McNair DUI Case Continued Until July 10

Street Talk McNair DUI Case Continued Until July 10

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Baltimore Ravens quarterback Steve McNair’s driving under the influence by consent case was continued until July 10 after the district attorney decided to reconsider a settlement agreement offer where the misdemeanor charge against McNair would have been dismissed, according to McNair’s attorney.
Under the terms of that brokered deal, which was initially reported as finalized by two Nashville, Tenn., court officials along with the court’s official Web site Wednesday afternoon following the pretrial settlement conference, McNair would have been dropped from the case immediately.
 
Jamie Cartwright, McNair’s brother-in-law and co-defendant who was charged with DUI on May 10 while driving the quarterback’s silver 2003 Dodge pickup truck, was scheduled to plead guilty to a reduced charge of reckless driving. Under the agreement, he would have received a six-month jail sentence with all but two days suspended, six months of supervised probation, be required to complete an alcohol safety course and pay a $350 fine.
 
With no deal struck, though, both defendants are currently scheduled to appear July 10 in a preliminary hearing. 
“We thought we had the case resolved, which is what Steve wanted,” Roger May, McNair’s attorney, said in a telephone interview. “It was going fine, and then they decided to reset it. The district attorney wanted to look at some aspect of the case. I’m not sure what.
 
“I don’t think this changes Steve’s position in the case. Yes, it’s disappointing, but we’re still confident that he will ultimately prevail.”
Cartwright’s attorney, Ed Ryan, said the offer was not formally revoked, emphasizing that the district attorney wanted more time to look at the case.
Now, McNair, who didn’t appear in court under an agreement with prosecutors, will likely have to wait to resolve the situation. The case will still be heard by Judge William Higgins, who presided over Wednesday’s settlement docket.
 
Higgins’ law clerk said in a telephone interview that the paperwork for the agreement had been drafted and was scheduled to be formally processed until the prosecutor’s office opted to not sign off on the deal.
“The paperwork had been drafted to dismiss the case against Mr. McNair, but the district attorney wanted more time to look at it,” the court spokesman said. “So, both cases remain pending and open.”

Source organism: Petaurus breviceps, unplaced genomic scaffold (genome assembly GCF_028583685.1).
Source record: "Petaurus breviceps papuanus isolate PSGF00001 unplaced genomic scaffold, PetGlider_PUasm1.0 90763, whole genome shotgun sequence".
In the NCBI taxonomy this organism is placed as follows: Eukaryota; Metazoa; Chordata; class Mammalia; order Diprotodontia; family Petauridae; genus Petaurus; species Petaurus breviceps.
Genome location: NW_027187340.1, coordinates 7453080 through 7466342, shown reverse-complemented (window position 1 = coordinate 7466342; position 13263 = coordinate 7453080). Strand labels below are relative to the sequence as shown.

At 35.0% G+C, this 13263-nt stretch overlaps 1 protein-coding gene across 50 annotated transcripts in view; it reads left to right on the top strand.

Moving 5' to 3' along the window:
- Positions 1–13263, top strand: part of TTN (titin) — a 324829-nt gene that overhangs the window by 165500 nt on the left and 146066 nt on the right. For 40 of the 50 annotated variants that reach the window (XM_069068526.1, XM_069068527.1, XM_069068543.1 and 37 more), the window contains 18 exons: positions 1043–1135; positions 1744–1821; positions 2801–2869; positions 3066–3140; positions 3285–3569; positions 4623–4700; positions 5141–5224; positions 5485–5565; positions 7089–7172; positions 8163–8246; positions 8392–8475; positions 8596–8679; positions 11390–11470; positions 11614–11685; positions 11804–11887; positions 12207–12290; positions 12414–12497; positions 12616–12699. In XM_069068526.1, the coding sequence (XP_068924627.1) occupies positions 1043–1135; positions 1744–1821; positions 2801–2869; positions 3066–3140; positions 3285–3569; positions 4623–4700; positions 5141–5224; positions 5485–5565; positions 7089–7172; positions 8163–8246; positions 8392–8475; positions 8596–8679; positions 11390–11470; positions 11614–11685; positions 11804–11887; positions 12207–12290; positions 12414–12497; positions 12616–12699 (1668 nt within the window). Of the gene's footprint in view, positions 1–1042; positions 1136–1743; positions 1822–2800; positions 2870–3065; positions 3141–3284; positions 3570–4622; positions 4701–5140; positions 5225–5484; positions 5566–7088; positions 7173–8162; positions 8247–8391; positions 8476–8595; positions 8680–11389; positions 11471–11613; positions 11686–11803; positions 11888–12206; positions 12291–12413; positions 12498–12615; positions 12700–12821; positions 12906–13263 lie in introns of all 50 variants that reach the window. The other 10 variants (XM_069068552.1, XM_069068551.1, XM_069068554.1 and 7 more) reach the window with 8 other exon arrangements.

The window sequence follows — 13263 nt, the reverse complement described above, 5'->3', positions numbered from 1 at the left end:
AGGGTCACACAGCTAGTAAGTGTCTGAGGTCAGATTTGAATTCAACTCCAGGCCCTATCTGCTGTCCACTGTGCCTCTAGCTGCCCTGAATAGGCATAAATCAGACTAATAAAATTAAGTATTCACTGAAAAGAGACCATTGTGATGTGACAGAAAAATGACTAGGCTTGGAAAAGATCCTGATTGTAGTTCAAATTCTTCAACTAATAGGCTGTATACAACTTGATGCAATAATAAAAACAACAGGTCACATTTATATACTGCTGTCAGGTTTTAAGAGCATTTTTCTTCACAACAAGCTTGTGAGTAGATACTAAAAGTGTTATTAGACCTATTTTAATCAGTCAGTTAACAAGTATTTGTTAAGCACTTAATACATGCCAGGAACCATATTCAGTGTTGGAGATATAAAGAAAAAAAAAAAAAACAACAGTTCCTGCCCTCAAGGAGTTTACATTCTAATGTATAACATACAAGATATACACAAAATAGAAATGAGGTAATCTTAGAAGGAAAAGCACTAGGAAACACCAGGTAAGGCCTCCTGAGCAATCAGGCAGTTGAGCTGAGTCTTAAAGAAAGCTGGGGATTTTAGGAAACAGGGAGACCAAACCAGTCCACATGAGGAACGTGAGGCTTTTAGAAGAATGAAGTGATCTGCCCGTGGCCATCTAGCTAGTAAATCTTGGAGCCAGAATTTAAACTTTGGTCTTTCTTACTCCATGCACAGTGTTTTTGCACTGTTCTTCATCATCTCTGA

Cartwright, who acknowledged drinking a few beers and had “red, glassy eyes” with a “strong odor of alcohol," failed a field sobriety test and refused to take a Breathalyzer exam according to a police report, appeared in court briefly. Cartwright was pulled over for driving 45 mph in a 35 mph zone.
 
McNair was charged under a Tennessee ordinance that prohibits the owner of a vehicle from knowingly allowing someone to drive the car while inebriated. Established in 1955, the law upheld a 1962 challenge before the Tennessee state Supreme Court.
McNair is the 43rd person charged with DUI by consent this year by Nashville police.  The charge carries the same potential penalties as a DUI charge.
 
McNair was arrested on DUI and illegal gun possession charges in Nashville in 2003. After over a year, a judge threw out the case following a ruling that police didn’t have sufficient cause to pull the three-time Pro Bowl quarterback over.
NOTE: The Ravens will continue a three-day minicamp today at their training complex, and cornerbacks Chris McAlister and Samari Rolle are scheduled to speak with reporters along with linebacker Jarret Johnson and defensive coordinator Rex Ryan.
 
Aaron Wilson covers the Baltimore Ravens for the Carroll County Times in Westminster, Maryland.

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Aaron Wilson

About Aaron Wilson

Aaron Wilson covers the NFL for National Football Post as well as the Baltimore Ravens for The Carroll County Times and Ravens24x7.com. He has previously covered the Jacksonville Jaguars and Tennessee Titans and has covered the NFL since 1997.  He has won several regional writing awards, including, most recently, Best Sports News Story for the state of Maryland in voting conducted by the Associated Press managing editors.  More from Aaron Wilson

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